filename). It does use a bit more disk space per term indexed, but
useful!

Also, omitting norms will save 1 byte per field per document too, a huge
saving I’m sure you’ll agree :wink: :index => :yes_omit_norms

Um, I think I’m done. The Ferret shortcut book by the Ferret author
covers all this stuff - it’s cheap and good:

http://www.oreilly.com/catalog/9780596527853/index.html

John.

http://johnleach.co.uk
http://www.brightbox.co.uk - UK/EU Ruby on Rails hosting

Note: Sorry if this was double posted, I sent it from the wrong email
address before.

Hi John,
Thanks for the tips. Currently I’m using these tunables for my indexer:
:max_buffer_memory => 204857600,
:max_buffered_docs => 1000000,
:merge_factor => 100000,

For some reason, if I set max_buffered_docs to 1000001 or higher, Ferret
segfaults, so I’m stuck at that.

I wasn’t aware that Ferret by default only indexes the first 10000
terms, so
I will definitely have to change that for log file-level indexing

Could you maybe elaborate a little more on a couple things:

First, I’m not really that knowledgeable on the tokenizing that is
happening. I looked through the docs and I think I understand the
basics,
but I’m not even sure how I would go about doing my own tokenizing to
create
more meaningful tokens. Is a token basically a thing that can be
searched
for? So if I had a token of “sometoken” and searched for “some” would it
find it? From what I can tell, I would have to subclass the TokenStream
class and implement “text=()” to split the input into my “tokens” and
then
have the “next” method just return them in order, correct?

Secondly, I’m not sure what you mean by looking at the term_vector to
find
the position. If I do a search and get “Hits” (
http://ferret.davebalmain.com/api/classes/Ferret/Search/Hit.html) back,
I
thought all I got was the doc id and the score. Can you explain a
little
more on this?

THanks,

Hi Chris,

On Fri, 2008-02-22 at 20:09 +0000, Chris TenHarmsel wrote:

First, I’m not really that knowledgeable on the tokenizing that is
happening. I looked through the docs and I think I understand the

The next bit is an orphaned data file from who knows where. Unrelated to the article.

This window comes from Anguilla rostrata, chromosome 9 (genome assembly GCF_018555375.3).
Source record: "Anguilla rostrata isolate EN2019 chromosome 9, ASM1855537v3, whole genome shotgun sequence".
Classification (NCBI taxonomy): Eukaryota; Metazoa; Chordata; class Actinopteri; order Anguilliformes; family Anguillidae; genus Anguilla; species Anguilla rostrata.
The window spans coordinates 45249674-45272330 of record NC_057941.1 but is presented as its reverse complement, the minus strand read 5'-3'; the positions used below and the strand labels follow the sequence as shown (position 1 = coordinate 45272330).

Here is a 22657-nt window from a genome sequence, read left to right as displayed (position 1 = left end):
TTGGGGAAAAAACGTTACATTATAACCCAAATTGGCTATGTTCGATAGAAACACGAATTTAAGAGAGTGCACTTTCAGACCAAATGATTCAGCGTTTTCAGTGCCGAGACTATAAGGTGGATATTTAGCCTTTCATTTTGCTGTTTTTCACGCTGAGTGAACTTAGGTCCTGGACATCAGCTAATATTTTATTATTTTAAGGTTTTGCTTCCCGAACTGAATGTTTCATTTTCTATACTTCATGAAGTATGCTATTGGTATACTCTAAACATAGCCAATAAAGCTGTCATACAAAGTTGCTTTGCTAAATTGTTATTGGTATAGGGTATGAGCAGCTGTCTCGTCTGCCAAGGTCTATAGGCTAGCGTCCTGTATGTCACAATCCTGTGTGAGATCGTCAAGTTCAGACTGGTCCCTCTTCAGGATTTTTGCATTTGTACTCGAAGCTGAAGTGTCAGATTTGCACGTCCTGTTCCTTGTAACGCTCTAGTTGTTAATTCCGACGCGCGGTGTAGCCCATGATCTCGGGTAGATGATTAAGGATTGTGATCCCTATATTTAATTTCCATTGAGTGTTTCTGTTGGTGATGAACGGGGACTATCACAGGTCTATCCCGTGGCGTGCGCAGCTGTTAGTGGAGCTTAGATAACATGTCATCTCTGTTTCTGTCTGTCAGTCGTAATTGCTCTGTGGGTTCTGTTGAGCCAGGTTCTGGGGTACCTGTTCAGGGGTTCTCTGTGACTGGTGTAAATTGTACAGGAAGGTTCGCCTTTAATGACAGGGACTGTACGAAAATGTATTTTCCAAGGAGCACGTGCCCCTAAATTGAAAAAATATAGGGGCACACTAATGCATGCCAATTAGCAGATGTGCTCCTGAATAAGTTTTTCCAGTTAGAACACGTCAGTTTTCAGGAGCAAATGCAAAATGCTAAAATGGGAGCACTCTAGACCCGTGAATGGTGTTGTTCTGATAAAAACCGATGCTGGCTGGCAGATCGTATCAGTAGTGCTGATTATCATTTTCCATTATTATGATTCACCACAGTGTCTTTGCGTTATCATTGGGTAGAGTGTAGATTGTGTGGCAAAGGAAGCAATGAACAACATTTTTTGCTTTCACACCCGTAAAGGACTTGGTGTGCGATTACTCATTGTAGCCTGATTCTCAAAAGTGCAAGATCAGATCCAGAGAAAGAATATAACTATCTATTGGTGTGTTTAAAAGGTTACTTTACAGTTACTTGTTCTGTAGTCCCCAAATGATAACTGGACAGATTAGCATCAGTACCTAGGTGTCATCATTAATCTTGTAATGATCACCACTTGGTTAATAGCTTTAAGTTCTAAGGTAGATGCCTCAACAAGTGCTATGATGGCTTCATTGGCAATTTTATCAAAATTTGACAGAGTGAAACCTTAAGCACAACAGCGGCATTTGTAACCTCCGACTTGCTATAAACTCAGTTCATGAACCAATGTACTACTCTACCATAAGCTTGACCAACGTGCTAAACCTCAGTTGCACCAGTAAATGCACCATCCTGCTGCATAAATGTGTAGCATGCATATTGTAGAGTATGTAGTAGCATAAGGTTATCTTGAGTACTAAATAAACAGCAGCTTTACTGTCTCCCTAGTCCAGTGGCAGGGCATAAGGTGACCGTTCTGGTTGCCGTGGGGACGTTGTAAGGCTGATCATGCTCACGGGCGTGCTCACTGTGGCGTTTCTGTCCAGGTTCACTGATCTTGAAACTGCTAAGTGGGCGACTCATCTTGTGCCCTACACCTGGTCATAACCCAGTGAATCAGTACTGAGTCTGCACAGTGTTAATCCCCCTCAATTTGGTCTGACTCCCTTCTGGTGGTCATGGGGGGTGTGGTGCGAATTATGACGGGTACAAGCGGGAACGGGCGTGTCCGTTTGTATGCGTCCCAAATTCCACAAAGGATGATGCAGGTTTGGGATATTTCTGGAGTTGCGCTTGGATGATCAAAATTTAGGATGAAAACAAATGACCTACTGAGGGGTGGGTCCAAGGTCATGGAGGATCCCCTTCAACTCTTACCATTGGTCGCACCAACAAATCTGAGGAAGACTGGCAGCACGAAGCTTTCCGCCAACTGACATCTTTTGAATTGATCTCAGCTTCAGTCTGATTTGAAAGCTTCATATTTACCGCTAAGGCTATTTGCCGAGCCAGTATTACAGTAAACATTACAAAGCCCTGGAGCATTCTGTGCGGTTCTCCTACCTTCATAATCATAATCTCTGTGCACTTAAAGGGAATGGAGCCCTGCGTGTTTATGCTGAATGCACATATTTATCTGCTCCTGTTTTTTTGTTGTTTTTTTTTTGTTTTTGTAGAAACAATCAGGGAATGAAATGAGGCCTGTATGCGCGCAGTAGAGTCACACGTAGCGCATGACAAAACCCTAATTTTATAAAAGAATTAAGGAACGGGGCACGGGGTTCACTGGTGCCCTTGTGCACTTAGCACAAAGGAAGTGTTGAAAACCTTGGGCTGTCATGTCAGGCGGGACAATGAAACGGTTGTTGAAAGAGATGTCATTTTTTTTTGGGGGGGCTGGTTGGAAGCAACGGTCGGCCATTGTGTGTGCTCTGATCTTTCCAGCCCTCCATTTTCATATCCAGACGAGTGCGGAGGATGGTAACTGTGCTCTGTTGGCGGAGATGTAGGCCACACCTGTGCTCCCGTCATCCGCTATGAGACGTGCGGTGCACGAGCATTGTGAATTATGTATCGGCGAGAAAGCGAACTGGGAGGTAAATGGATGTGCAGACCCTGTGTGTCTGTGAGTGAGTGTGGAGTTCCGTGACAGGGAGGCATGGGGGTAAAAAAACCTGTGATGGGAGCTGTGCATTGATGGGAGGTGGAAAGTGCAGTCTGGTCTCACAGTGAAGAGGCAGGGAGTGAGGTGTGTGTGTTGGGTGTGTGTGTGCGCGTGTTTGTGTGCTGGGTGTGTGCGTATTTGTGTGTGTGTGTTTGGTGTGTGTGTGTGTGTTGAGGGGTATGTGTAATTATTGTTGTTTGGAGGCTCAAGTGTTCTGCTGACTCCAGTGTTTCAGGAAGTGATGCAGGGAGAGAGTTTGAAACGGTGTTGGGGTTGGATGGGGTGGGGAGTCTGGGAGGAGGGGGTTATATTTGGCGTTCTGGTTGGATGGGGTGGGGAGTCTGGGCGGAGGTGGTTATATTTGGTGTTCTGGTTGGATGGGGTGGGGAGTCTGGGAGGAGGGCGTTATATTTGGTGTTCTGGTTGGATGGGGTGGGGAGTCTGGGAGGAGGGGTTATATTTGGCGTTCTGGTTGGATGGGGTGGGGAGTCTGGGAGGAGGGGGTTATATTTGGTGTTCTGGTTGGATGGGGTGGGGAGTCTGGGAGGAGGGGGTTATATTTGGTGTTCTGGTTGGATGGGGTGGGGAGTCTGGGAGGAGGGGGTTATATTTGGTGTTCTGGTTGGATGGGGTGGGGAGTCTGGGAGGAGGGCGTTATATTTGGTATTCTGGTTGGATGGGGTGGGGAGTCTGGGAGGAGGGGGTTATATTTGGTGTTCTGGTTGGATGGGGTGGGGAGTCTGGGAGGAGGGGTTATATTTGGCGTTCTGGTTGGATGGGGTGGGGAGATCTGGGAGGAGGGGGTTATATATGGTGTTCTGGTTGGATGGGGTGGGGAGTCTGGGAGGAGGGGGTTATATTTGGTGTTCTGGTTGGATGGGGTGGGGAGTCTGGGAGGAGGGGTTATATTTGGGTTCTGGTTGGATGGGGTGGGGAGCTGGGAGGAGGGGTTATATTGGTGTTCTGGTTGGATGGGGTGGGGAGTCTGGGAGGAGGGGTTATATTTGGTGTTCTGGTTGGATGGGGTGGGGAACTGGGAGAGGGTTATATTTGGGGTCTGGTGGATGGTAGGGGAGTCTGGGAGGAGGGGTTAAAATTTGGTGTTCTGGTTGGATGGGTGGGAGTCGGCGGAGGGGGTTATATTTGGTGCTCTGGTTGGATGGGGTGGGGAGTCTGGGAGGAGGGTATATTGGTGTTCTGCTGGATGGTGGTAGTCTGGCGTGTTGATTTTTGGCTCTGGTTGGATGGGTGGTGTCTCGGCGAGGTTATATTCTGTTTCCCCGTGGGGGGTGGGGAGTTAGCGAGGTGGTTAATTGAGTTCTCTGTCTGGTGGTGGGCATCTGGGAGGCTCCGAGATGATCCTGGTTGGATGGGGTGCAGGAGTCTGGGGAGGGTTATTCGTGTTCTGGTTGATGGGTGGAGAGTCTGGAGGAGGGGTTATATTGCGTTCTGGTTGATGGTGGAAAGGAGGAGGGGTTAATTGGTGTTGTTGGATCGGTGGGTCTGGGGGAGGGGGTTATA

basics, but I’m not even sure how I would go about doing my own
tokenizing to create more meaningful tokens. Is a token basically a
thing that can be searched for?

Tokenizing is splitting the input text into words that can be searched
for. Sometimes you can just split the text up by whitespace, but I’m
thinking that log files might need some specific attention.

So if I had a token of “sometoken” and searched for “some” would it
find it?

No. Though if you did a search for “some*”, Ferret would search the
available tokens (one of which would be sometoken), then do a search on
the matching tokens.

You might write a clever tokenizer to recognise that “sometoken” was
actually two words without a space and return them as the separate
tokens “some” and “token”.

From what I can tell, I would have to subclass the TokenStream class
and implement “text=()” to split the input into my “tokens” and then
have the “next” method just return them in order, correct?

Not sure off the top of my head, but that’s about right, but then you
need to make an Analyzer class that uses your new tokenizer. I have an
example but I’ve not got time to extract it right now, sorry!

Secondly, I’m not sure what you mean by looking at the term_vector to
find the position. If I do a search and get
“Hits” (http://ferret.davebalmain.com/api/classes/Ferret/Search/Hit.html) back, I thought all I got was the doc id and the score. Can you explain a little more on this?

The term vectors stores the offset in the document to the match, byte
position and length - it’s used often for highlighting search matches.

I’ve not actually used them myself - a quick look at the api makes it
sound like they’re used internally by the highlight method. You can get
to them using some methods on the index_reader, which return TermVector
objects.

index_reader.term_vector(doc_id, field)

http://ferret.davebalmain.com/api/classes/Ferret/Index/TermVector.html

John.


http://www.brightbox.co.uk - UK/EU Ruby on Rails Hosting
http://johnleach.co.uk